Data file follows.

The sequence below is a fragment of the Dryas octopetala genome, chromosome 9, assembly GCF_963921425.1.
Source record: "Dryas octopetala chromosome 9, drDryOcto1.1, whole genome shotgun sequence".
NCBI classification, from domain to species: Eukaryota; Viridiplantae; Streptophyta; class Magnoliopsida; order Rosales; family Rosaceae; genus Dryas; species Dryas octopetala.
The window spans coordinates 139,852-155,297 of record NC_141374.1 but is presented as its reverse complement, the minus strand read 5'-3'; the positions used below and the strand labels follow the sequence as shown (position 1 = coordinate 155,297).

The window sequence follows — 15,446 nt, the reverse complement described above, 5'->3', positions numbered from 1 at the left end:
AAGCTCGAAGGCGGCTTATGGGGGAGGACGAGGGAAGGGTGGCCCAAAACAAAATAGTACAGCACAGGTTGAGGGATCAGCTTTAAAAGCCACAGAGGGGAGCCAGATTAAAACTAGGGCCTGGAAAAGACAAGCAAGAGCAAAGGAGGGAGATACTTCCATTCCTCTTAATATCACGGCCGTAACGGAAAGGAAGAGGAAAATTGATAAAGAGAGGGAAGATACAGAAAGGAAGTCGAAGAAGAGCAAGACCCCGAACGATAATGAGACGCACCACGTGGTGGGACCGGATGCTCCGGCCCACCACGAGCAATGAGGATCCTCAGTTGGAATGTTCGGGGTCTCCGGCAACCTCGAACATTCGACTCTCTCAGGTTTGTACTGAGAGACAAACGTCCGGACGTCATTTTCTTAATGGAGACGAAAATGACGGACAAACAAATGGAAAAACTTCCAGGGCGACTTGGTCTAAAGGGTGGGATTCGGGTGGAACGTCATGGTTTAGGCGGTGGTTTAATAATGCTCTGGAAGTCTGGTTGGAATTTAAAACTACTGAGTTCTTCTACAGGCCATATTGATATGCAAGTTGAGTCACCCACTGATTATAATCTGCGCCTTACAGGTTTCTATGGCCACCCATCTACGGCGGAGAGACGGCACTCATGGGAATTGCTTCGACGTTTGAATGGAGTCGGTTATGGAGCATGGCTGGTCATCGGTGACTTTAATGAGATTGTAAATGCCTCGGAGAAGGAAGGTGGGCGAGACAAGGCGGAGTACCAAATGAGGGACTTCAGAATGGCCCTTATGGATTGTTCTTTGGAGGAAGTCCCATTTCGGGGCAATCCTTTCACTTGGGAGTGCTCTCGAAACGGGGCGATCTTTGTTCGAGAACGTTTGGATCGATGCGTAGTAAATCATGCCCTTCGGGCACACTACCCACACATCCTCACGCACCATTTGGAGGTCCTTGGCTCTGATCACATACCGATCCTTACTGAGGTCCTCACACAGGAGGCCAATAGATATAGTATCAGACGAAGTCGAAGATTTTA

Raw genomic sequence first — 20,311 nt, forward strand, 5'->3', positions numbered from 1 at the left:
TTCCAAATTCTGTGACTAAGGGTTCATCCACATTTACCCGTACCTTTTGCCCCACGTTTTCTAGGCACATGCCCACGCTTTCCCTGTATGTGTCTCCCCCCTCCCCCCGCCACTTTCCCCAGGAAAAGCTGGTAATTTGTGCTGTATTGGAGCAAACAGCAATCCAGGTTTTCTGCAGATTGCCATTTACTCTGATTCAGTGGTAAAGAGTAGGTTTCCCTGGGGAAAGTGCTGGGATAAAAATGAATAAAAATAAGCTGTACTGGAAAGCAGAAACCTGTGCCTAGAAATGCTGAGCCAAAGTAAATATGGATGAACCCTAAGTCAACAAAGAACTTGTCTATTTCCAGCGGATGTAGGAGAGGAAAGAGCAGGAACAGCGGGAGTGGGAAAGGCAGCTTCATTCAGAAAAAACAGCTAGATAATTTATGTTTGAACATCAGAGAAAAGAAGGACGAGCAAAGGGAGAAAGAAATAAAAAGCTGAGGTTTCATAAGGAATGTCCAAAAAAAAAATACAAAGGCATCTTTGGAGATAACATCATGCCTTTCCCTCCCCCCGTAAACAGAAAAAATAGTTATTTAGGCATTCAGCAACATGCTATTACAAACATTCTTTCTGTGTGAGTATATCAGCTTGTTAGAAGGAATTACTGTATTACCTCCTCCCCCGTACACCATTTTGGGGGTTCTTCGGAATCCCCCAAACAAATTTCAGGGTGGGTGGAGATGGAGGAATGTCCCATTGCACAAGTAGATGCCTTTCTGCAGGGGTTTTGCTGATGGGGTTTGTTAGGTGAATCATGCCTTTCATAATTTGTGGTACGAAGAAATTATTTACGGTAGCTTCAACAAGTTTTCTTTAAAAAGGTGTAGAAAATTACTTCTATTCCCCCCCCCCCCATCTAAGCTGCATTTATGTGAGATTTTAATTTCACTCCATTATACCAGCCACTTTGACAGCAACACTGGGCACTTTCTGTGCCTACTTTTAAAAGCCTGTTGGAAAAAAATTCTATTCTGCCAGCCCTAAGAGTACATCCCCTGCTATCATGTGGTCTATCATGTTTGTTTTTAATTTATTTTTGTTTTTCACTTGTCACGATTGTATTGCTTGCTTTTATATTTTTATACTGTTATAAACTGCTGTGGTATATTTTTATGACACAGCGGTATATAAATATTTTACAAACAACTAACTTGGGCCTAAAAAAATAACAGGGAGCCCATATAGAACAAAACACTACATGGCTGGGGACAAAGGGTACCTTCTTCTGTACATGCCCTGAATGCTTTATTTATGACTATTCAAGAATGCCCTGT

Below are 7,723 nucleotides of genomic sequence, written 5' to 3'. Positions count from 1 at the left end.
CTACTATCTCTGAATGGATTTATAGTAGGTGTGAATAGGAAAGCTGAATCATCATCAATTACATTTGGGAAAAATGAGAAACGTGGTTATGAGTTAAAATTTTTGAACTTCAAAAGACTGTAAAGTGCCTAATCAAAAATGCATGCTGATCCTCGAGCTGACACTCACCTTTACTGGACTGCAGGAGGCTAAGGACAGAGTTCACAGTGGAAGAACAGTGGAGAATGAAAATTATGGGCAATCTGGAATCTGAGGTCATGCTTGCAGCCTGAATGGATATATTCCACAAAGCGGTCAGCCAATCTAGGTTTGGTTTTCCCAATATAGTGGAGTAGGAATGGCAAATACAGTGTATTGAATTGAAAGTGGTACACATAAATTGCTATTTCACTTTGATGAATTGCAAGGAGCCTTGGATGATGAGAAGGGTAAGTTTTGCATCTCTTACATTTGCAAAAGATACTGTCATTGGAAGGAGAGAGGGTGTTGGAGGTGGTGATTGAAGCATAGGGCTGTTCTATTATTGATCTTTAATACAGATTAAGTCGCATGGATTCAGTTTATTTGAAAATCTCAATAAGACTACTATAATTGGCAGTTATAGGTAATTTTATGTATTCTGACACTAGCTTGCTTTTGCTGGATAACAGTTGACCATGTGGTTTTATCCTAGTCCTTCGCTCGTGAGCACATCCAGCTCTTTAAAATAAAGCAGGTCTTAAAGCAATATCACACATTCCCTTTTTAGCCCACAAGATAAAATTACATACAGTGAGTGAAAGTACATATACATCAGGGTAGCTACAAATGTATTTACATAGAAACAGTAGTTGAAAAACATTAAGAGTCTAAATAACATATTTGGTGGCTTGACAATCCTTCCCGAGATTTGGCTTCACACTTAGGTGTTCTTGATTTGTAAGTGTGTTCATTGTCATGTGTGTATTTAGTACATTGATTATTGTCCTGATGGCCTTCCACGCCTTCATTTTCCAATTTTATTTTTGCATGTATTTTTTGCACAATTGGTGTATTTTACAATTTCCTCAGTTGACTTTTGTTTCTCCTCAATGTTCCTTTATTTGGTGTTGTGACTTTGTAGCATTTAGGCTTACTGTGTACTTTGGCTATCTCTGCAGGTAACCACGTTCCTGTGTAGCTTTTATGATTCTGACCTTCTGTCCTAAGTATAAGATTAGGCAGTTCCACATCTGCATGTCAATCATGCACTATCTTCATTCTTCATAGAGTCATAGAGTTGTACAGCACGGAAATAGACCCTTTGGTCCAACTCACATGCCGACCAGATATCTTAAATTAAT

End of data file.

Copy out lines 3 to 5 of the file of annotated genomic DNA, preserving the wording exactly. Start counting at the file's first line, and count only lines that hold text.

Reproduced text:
NCBI classification, from domain to species: Eukaryota; Viridiplantae; Streptophyta; class Magnoliopsida; order Rosales; family Rosaceae; genus Dryas; species Dryas octopetala.
The window spans coordinates 139,852-155,297 of record NC_141374.1 but is presented as its reverse complement, the minus strand read 5'-3'; the positions used below and the strand labels follow the sequence as shown (position 1 = coordinate 155,297).

The window sequence follows — 15,446 nt, the reverse complement described above, 5'->3', positions numbered from 1 at the left end: